A Washington-based IP development company is talking up a patented method it says will allow low-cost passive RFID tags to monitor temperatures just as active tags do, but for less than one-twentieth the cost.
A statement from Gentag describes the patented offering as “an ultra-linear, low-power, single-calibration temperature-sensor circuit that can be directly integrated on any chip for either the Gen 2 UHF or the 13.56MHz global RFID markets.”
Gentag argues that because it directly integrates with the RFID chip, it can deliver a low direct cost and, because the sensor claims to need only a single temperature calibration point at the moment of chip testing, it can also deliver cost savings during manufacturing.
The temperature control claims make this announcement, if nothing else, intriguing as that has been the centerpiece for many of RFIDs most alluring—and challenging—potential capabilities.
“Gentags temperature sensor is analog in nature and is specifically designed to consume minute amounts of power when it is on and reading out tag temperature—and none when off: It is always in thermal equilibrium with the tag. It can be switched on and off very quickly and can be fabricated using generic digital CMOS technology,” the companys statement said.
“Accuracy depends on the calibration temperature; when calibrated at 40 C, the sensors measured accuracy is ±1 C over the industrial temperature range (-20 to +100 C), and ±0.1 C over the medical temperature range (34 to 42 C),” the statement said.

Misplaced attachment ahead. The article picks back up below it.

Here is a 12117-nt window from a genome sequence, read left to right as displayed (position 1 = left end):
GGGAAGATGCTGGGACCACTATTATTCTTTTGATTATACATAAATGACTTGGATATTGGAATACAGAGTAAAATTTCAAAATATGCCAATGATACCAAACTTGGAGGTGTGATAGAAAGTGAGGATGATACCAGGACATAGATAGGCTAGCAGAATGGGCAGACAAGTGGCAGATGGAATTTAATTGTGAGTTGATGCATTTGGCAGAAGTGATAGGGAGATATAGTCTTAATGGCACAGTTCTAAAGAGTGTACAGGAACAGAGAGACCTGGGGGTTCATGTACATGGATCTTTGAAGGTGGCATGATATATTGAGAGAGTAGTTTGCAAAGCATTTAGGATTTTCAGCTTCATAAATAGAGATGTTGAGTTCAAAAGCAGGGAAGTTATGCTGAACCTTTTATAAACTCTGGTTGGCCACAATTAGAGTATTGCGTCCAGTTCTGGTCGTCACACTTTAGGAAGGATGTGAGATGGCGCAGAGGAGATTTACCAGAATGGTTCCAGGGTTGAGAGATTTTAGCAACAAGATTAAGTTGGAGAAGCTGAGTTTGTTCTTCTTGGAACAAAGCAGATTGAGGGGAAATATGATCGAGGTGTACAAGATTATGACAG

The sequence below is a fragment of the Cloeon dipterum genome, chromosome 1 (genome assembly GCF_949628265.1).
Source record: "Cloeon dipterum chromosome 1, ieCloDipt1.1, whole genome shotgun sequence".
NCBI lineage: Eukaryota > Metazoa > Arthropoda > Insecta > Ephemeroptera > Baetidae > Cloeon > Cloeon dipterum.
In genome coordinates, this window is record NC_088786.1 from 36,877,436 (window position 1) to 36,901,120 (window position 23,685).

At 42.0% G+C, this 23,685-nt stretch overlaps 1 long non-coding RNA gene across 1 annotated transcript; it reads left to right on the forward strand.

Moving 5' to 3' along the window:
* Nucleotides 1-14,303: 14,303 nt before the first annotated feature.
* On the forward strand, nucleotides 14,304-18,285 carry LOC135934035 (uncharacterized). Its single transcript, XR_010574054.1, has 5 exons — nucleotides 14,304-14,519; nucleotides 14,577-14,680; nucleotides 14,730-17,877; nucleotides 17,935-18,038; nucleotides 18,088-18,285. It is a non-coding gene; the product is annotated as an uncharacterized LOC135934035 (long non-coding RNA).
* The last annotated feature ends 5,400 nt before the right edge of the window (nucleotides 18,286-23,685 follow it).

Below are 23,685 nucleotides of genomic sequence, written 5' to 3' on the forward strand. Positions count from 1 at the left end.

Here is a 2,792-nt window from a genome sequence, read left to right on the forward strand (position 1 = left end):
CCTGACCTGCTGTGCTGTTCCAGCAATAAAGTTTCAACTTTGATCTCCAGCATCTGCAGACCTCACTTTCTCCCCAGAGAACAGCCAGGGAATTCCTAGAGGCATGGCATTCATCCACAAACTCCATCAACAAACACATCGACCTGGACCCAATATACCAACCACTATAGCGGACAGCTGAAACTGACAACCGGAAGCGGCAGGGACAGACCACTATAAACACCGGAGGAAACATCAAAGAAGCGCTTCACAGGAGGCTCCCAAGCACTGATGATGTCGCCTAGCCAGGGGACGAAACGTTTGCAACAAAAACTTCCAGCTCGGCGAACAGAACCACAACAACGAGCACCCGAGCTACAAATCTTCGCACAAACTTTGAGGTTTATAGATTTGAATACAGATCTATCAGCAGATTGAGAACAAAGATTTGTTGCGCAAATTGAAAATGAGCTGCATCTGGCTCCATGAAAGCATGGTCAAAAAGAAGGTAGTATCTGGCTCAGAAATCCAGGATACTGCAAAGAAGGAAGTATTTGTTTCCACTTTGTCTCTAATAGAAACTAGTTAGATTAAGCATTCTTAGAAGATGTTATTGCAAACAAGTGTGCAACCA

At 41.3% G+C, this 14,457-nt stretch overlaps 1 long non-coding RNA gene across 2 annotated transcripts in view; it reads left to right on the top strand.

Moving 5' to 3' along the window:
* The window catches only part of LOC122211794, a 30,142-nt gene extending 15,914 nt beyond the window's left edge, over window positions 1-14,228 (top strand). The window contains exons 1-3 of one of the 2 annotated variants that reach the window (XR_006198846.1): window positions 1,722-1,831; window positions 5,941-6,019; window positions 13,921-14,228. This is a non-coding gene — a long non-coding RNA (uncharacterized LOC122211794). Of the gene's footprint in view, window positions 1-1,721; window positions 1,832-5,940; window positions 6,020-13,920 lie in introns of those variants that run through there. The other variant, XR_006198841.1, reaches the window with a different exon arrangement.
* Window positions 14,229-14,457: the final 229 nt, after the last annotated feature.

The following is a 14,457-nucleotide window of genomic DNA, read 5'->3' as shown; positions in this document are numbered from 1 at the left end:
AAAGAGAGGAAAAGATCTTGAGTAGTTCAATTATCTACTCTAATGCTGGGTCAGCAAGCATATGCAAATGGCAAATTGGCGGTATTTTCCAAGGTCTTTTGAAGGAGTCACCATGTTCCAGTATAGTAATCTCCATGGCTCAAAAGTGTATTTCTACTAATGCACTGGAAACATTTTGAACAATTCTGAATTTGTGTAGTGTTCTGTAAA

Traditional active RFID chips need their own power supplies to both boost signal distance as well as to power their sensors, said Marc Cohen, Gentags vice president for engineering and microelectronics. While passive tags today sell for between 5 and 7 cents, active tags can sell for $15 to $20.
Cohen said his companys sensor can be integrated with a passive chip, and the cost will be “less than a cent,” although he expects them to be sold for about $1.
The Gentag-equipped tag “shifts all of the power—both literally and figuratively—to the reader,” which, Cohen said, “makes the tags very dumb and very cheap.”
Gentag then takes a small leap, suggesting that the temperature controls can help the chip in multiple other ways.
“This unique (temperature monitoring) circuit establishes a reference for many other possible analog RFID sensors. Most sensors are themselves temperature dependent. Therefore, it becomes essential that an independent measure of temperature be made for accurate RFID sensor calibration and robust measurements of variables such as pressure, humidity, and conductivity,” the statement said.
“In addition, the same temperature sensor circuit can be utilized to establish accurate voltage or current references that are independent of temperature, references which facilitate the integration of many different kinds of sensors on passive, BAP, or active RFID sensor tags.”
Retail Center Editor Evan Schuman can be reached at Evan_Schuman@ziffdavis.com.